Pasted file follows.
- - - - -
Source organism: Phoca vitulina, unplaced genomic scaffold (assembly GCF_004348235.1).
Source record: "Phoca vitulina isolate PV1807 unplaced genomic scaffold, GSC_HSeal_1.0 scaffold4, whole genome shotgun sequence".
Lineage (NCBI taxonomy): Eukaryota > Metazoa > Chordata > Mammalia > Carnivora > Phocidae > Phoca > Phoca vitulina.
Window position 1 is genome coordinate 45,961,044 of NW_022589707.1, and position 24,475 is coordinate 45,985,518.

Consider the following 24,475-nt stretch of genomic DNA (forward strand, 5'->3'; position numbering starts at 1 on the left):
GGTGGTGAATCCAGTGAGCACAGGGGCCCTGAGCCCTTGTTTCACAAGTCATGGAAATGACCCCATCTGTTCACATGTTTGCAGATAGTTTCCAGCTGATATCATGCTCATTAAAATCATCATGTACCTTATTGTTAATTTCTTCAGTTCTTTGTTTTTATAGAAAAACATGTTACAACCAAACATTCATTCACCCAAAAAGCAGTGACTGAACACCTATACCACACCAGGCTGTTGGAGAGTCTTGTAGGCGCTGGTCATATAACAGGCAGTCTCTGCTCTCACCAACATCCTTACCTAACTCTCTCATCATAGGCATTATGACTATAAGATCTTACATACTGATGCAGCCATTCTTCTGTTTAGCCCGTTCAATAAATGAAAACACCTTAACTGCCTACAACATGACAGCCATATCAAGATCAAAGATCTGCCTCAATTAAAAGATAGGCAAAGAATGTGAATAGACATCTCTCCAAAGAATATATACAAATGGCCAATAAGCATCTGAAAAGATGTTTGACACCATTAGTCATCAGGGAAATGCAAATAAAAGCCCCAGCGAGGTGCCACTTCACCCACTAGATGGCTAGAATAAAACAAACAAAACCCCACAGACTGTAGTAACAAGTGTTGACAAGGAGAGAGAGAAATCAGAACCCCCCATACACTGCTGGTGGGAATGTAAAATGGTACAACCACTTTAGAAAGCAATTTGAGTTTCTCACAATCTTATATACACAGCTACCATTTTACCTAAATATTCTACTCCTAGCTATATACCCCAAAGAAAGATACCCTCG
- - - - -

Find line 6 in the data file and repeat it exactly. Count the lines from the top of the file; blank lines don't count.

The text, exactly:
GGTGGTGAATCCAGTGAGCACAGGGGCCCTGAGCCCTTGTTTCACAAGTCATGGAAATGACCCCATCTGTTCACATGTTTGCAGATAGTTTCCAGCTGATATCATGCTCATTAAAATCATCATGTACCTTATTGTTAATTTCTTCAGTTCTTTGTTTTTATAGAAAAACATGTTACAACCAAACATTCATTCACCCAAAAAGCAGTGACTGAACACCTATACCACACCAGGCTGTTGGAGAGTCTTGTAGGCGCTGGTCATATAACAGGCAGTCTCTGCTCTCACCAACATCCTTACCTAACTCTCTCATCATAGGCATTATGACTATAAGATCTTACATACTGATGCAGCCATTCTTCTGTTTAGCCCGTTCAATAAATGAAAACACCTTAACTGCCTACAACATGACAGCCATATCAAGATCAAAGATCTGCCTCAATTAAAAGATAGGCAAAGAATGTGAATAGACATCTCTCCAAAGAATATATACAAATGGCCAATAAGCATCTGAAAAGATGTTTGACACCATTAGTCATCAGGGAAATGCAAATAAAAGCCCCAGCGAGGTGCCACTTCACCCACTAGATGGCTAGAATAAAACAAACAAAACCCCACAGACTGTAGTAACAAGTGTTGACAAGGAGAGAGAGAAATCAGAACCCCCCATACACTGCTGGTGGGAATGTAAAATGGTACAACCACTTTAGAAAGCAATTTGAGTTTCTCACAATCTTATATACACAGCTACCATTTTACCTAAATATTCTACTCCTAGCTATATACCCCAAAGAAAGATACCCTCG